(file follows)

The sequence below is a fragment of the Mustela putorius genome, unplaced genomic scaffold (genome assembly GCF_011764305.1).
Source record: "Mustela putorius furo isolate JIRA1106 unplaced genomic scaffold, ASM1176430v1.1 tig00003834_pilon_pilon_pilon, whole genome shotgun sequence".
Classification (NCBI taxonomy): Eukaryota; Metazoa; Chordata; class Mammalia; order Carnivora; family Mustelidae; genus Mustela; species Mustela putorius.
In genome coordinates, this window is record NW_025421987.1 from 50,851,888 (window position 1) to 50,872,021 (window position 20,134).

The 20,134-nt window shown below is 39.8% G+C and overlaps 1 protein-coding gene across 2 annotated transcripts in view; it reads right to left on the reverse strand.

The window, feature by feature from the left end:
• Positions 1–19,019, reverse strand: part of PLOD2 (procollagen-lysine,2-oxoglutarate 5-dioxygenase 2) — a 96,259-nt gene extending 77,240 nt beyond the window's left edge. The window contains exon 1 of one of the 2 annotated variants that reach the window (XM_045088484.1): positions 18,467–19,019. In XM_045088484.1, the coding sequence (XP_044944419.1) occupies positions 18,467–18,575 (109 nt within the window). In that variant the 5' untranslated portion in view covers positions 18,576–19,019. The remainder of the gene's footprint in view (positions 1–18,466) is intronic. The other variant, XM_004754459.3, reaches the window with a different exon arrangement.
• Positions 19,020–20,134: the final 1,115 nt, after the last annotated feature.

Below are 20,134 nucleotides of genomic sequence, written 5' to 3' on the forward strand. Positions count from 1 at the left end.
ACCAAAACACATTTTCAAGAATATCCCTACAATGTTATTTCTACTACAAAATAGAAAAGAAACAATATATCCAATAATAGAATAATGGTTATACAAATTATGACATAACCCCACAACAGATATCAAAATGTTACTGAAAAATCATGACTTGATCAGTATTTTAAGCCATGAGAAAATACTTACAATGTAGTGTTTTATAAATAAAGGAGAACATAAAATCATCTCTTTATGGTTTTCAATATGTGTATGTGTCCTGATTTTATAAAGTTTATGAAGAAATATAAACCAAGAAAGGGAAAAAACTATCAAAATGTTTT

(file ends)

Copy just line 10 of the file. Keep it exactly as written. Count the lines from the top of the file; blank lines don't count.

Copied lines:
ACCAAAACACATTTTCAAGAATATCCCTACAATGTTATTTCTACTACAAAATAGAAAAGAAACAATATATCCAATAATAGAATAATGGTTATACAAATTATGACATAACCCCACAACAGATATCAAAATGTTACTGAAAAATCATGACTTGATCAGTATTTTAAGCCATGAGAAAATACTTACAATGTAGTGTTTTATAAATAAAGGAGAACATAAAATCATCTCTTTATGGTTTTCAATATGTGTATGTGTCCTGATTTTATAAAGTTTATGAAGAAATATAAACCAAGAAAGGGAAAAAACTATCAAAATGTTTT